Then you will get an iso file out/target/product/x86/android_x86.iso, etc.
You can create a buildspec.mk in your android-x86 directory to remember a particular target product you build often:
With your buildspec.mk file in your android-x86 working directory, you can simply make by
make -jX iso_img
Since marshmallow-x86, the generated Android-x86 core filesystem will be compressed by squashfs by default. Before that, squashfs is used only if you have squashfs-tools 4.0 (older version will not work) installed in your host. The generated iso file is much smaller (only about 30-40%). However, if you hope to disable it for some reasons, add USE_SQUASHFS=0 to make. You can put it to buildspec.mk:
Before froyo-x86 (included), If you hope to get a more smaller image, you may remove the debugging symbols by adding
Since gingerbread-x86, the debugging symbols are stripped by default. So the option is unnecessary.
The generated image is located at
You can easily test the iso file by a virtual machine like virtual box or qemu. Alternatively, on a Linux host you can use the qemu-android script (available since nougat-x86) to run android-x86 in qemu directly:
To test the image on a real x86 hardware, you can burn the iso to a compact disc (CD), then boot it on the target device. Check the manual of your vendor to see how to boot from a CD. On booting it will automatically detect your hardware and load necessary modules.
Since honeycomb-x86, we support the hybrid iso format. That is, the iso could be dumped to a usb disk directly. For example,
dd if=out/target/product/x86_64/android_x86_64.iso of=/dev/sdX
where /dev/sdX is the device name of your USB disk. The feature is available for all iso files released after 2011/12/25.
If you build an rpm file, install it to your Linux host and run the qemu-android script directly. Or reboot and choose android-x86 item from the booting menu.
For more details about how to use the iso or install it, see the installation howto.
This section describes some useful information for advanced users. You may need good linux expertise to complete it.
For advanced linux users, you may create a bootable USB disk by hand. Here are the steps:
Note androidboot.selinux=permissive must be added since nougat-x86. Besides, before marshmallow-x86, androidboot.hardware=<target> must be added to specify the target name of the built image. However, do not add this option since nougat-x86.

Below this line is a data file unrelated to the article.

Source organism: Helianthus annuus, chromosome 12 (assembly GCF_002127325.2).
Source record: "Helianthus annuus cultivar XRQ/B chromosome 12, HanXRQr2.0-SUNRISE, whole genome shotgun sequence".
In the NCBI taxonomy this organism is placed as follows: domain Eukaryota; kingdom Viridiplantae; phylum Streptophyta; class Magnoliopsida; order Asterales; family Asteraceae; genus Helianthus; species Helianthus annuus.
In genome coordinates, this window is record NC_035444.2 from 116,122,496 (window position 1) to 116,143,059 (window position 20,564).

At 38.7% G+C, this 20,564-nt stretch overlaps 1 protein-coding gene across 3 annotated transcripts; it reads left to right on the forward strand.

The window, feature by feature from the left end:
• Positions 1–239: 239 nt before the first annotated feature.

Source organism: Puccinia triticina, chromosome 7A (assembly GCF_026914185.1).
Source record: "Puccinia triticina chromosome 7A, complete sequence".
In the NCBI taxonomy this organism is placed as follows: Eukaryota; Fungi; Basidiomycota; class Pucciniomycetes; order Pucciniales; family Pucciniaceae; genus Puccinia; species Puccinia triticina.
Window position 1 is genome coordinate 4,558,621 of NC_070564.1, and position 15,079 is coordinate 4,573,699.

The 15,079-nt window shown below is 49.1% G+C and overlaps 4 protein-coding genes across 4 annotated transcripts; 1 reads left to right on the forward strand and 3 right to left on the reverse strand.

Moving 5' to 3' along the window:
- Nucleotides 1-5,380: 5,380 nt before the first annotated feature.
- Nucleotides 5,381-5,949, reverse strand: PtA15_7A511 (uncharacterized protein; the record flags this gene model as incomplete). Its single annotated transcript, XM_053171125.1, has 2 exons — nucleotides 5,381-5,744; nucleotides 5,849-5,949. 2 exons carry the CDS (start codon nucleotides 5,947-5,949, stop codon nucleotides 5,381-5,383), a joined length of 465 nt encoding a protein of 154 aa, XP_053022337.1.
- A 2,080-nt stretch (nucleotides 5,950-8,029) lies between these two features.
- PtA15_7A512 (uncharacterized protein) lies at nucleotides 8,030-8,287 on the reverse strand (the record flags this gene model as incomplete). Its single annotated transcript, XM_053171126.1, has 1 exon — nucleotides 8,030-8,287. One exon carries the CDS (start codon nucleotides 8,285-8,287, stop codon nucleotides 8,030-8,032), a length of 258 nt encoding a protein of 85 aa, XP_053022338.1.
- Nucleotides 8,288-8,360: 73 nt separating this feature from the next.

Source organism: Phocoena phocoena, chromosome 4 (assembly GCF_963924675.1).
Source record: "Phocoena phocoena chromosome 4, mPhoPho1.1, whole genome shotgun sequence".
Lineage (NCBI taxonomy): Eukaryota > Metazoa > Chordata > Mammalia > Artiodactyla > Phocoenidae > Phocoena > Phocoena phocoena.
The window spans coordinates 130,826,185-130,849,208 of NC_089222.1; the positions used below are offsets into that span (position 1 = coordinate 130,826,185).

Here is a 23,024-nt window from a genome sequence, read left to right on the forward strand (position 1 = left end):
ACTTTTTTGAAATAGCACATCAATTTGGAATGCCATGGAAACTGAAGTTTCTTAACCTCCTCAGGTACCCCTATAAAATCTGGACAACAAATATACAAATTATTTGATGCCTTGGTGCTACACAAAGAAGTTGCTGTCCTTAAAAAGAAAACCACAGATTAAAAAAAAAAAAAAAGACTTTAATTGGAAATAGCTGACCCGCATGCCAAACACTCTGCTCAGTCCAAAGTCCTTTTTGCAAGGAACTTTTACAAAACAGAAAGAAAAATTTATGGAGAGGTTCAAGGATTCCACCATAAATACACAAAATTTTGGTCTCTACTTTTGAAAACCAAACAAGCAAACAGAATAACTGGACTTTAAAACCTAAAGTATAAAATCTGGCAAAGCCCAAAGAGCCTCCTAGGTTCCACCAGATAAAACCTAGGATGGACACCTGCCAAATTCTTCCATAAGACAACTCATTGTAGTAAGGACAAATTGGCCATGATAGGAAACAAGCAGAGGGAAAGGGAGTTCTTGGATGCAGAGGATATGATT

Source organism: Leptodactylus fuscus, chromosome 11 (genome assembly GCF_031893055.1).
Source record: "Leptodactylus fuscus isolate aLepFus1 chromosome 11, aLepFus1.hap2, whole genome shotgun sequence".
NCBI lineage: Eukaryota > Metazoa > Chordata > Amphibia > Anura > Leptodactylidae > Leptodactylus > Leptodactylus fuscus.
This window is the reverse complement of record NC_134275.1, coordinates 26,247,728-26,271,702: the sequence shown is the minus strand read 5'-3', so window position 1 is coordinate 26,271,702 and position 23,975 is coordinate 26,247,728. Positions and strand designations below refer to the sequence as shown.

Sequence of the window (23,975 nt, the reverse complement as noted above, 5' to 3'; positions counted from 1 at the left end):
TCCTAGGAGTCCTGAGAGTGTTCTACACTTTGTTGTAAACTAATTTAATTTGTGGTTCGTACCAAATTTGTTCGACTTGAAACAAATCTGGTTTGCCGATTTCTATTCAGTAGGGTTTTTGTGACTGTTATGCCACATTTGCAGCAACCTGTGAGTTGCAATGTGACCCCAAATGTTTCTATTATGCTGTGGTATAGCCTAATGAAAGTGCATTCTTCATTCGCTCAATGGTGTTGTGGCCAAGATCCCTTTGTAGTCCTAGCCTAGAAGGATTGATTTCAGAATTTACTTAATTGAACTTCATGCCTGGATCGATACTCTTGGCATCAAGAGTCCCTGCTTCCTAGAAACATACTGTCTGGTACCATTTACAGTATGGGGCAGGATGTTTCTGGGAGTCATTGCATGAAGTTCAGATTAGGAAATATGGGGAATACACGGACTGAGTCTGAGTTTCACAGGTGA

Since kitkat-x86 the SRC= parameter may be omitted if the system image is in the same directory as the kernel.
Then you can boot from the USB disk and enjoy Android. Note all data are saved to the ramdisk, so all will lose after power off. If you hope to save data to disk, see the next section.
Install to a hard disk is just the same as install to a USB disk. Even you do not need to create a new partition. Just copy android files into an existing partition, install grub to the hard disk (if not done yet), and modify the menu.lst.
People still ask, what if my hard disk is empty? How to install grub and copy files into it? There are several ways to do it. I provide two here:
We provide several ways to save data to your disk. You can choose one of them according to your situation:
mount -o remount,rw /mnt
dd bs=1M count=4096 if=/dev/zero of=/src/data.img
losetup /dev/loop6 /src/data.img
make_ext4fs -L /data /dev/loop6
losetup -d /dev/loop6
There are several reason to have conflicts during repo sync, say
In this section we assume you have conflicts due to the upstream changed. That is, you don't have local modifications. If you do, you have to solve conflicts yourself. If you follow the procedures in this section, you may lose your local modifications.
Here is an example of a conflict in mainfest:
repo syncremote: Counting objects: 71, done.
repo sync stopped due to conflicts. Since we don't have local modifications, just ignore it by git rebase --skip:
git rebase --skipHEAD is now at 4a4f936 add branch for local lan
If it complains about another conflict, do git rebase --skip again, until the rebase procedure completes. Usually it is enough, but if you hope to be absolute clean, you can ignore the current branch and checkout a new one like (suppose you're using oreo-x86 branch):
git checkout -t oreo-x86 m/oreo-x86
This may not be the best approach to solve conflicts, but should be easy enough for beginners. If you have better suggestions, just tell us.
If you'd like to customize the kernel for your hardware, read this article for details.
If you want to use IDE to develop Android-x86, maybe Intellij IDEA can be a good choice. You can follow below instructions to setup project for Intellij IDEA:
Firstly, we should build Intellij IDEA project module files:
And then we should create an empty project from Intellij IDEA, and import android.iml in the source code root directory as module to import Android-x86 code to Intellij IDEA. After loading, we can use it to view and debug source code.